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November 3, 2021

Democrats release compromise on drug pricing deal aimed for inclusion in Build Back Better Act

On November 2, Congressional leaders announced Democrats reached a bicameral agreement on drug pricing provisions aimed for inclusion in the Build Back Better Act, the $1.75 trillion tax and spending plan that forms the biggest part of President Joe Biden's legislative agenda. In a press release, Energy and Commerce Committee Chairman Frank Pallone (D-NJ) heralded the agreement stating, "We have reached a bicameral agreement to lower prescription drug costs for Americans. This deal will finally allow Medicare to negotiate lower prescription drug prices, penalize pharmaceutical companies that unfairly raise prices, and cap annual out-of-pocket prescription drug costs for seniors at $2,000."

With the drug pricing compromise in place, House Speaker Nancy Pelosi (D-CA) said the spending bill is "just about finished," and intends to get the bill on the floor for a vote later this week, along with the smaller $550 billion bipartisan infrastructure bill that has been passed out of the Senate. Arizona Democratic Senator Kyrsten Sinema (D-AZ), a key vote in the 50-50 Senate, said she agrees on the proposed plan. On Monday (November 1), however, Senator Joe Manchin (D-WV) refused to endorse the bill's framework at this time and demanded more time to evaluate its projected impact, a sentiment that was later echoed by several House moderates who asked to see the full Congressional Budget Office (CBO) score before voting on the bill. Budget Committee Chairman John Yarmuth (D-KY) said a CBO score would likely take two weeks.

According to a draft framework released earlier in the day, the proposal will include three main provisions:

  1. Providing the authority for Medicare to negotiate drug prices outside their initial exclusivity period. The framework would allow Medicare to negotiate 10 of the highest spending single source drugs outside their initial exclusivity periods, as well as insulin products, reaching 30 drugs in 2028 and beyond. The negotiated prices would be limited to 76% of a drug's 2021 non-federal average manufacturer price (NFAMP) for a small molecule drug fewer than 12 years but more than five years passed initial exclusivity; 55% of 2021 NFAMP for a drug 12 — 16 years passed initial exclusivity; and 30% for a drug more than 16 years passed initial exclusivity.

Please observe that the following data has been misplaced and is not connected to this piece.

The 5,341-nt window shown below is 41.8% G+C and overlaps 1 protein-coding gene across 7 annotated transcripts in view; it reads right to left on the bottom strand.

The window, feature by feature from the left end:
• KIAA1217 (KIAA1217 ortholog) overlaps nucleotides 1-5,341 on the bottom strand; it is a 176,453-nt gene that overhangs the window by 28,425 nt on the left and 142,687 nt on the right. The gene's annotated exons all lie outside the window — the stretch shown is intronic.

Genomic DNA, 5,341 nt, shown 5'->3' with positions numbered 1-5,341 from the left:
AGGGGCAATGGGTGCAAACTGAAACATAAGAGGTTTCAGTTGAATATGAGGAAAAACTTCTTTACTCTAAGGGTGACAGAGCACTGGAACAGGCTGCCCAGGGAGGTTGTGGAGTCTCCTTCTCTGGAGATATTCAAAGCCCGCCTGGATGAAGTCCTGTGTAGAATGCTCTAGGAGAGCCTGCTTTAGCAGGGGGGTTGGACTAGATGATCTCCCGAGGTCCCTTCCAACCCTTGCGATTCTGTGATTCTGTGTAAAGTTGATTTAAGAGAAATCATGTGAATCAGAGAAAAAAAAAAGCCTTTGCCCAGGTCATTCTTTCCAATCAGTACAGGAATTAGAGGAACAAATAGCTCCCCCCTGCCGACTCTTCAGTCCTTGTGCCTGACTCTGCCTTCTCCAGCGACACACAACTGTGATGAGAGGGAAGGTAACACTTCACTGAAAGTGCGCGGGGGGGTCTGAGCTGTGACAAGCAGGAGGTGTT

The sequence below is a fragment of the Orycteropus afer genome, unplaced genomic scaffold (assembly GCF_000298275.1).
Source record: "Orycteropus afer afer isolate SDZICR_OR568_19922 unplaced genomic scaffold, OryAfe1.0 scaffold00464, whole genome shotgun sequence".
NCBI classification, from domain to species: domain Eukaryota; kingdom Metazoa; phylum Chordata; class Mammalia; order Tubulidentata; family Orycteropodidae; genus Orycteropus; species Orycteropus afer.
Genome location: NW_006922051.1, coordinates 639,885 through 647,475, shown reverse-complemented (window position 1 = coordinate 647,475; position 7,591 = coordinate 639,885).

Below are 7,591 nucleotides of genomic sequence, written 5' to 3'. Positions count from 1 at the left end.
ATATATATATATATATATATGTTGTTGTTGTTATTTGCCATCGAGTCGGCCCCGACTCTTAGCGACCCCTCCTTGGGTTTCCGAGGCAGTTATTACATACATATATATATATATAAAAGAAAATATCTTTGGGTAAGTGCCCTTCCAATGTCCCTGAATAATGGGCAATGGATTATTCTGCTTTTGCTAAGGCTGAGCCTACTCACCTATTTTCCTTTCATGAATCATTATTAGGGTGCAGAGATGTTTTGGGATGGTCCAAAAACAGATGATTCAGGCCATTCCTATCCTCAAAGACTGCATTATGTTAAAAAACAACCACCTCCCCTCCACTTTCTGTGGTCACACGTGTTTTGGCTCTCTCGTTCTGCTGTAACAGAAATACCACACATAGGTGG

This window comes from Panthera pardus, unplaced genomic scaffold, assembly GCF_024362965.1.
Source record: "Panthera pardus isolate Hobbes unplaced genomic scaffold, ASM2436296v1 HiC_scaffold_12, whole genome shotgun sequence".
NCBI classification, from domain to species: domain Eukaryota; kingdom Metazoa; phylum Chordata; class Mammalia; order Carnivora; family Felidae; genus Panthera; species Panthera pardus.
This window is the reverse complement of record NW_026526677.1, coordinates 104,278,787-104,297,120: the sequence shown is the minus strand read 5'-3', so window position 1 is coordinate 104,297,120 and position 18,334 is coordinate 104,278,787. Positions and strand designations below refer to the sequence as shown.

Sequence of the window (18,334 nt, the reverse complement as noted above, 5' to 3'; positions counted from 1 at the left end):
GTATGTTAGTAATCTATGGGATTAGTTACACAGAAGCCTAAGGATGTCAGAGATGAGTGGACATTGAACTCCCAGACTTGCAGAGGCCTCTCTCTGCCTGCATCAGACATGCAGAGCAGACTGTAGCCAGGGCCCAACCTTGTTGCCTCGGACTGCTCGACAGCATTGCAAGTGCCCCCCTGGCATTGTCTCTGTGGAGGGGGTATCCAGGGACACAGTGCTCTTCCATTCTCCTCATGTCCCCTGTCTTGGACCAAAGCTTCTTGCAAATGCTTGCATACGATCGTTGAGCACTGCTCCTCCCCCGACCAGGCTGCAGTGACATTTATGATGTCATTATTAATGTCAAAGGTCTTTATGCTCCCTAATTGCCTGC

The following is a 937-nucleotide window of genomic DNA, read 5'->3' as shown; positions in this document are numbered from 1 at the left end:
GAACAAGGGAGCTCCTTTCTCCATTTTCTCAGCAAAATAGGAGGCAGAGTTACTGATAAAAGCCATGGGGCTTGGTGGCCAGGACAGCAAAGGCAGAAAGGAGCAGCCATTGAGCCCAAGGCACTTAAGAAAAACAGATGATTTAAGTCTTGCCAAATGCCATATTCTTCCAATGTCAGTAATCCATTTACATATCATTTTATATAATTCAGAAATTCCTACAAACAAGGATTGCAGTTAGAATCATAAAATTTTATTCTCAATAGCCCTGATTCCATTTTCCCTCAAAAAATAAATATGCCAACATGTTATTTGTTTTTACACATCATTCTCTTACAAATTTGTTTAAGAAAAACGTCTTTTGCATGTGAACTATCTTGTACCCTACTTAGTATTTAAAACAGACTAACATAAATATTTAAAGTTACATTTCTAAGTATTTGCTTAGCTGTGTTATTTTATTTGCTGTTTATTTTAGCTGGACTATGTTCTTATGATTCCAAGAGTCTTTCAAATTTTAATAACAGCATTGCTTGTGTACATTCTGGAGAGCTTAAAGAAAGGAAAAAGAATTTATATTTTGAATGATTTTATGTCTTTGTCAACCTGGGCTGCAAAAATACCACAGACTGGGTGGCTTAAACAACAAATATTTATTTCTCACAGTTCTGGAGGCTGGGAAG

2. Redesigning the Part D benefit to protect seniors from high out-of-pocket spending. The framework creates an annual out-of-pocket patient spending cap of $2,000 and caps insulin co-pays at $35 per month. The proposal also eliminates the coverage gap, or "donut hole" phase of the benefit and shifts more costs onto manufacturers and plans. Plans would be responsible for 60% of the costs in the catastrophic phase of the benefit and manufacturers would be responsible for 20% of the costs for brands, biologics and biosimilars and 0% for generics.
  3. Instituting rebates for drug prices that grow faster than inflation. The base year for the inflation rebate would be 2021, calculated based on total drug units sold, and all drugs would be subject to rebate.

The proposal also includes special rules for small biotech companies, including exempting them from negotiation for the first three years (until 2028); exempting drugs that contribute less than $200 million in Medicare spending; phasing-in reductions from negotiations; and phasing in liability in Part D redesign for six years.


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For additional information concerning this Alert, please contact:
Washington Council Ernst & Young
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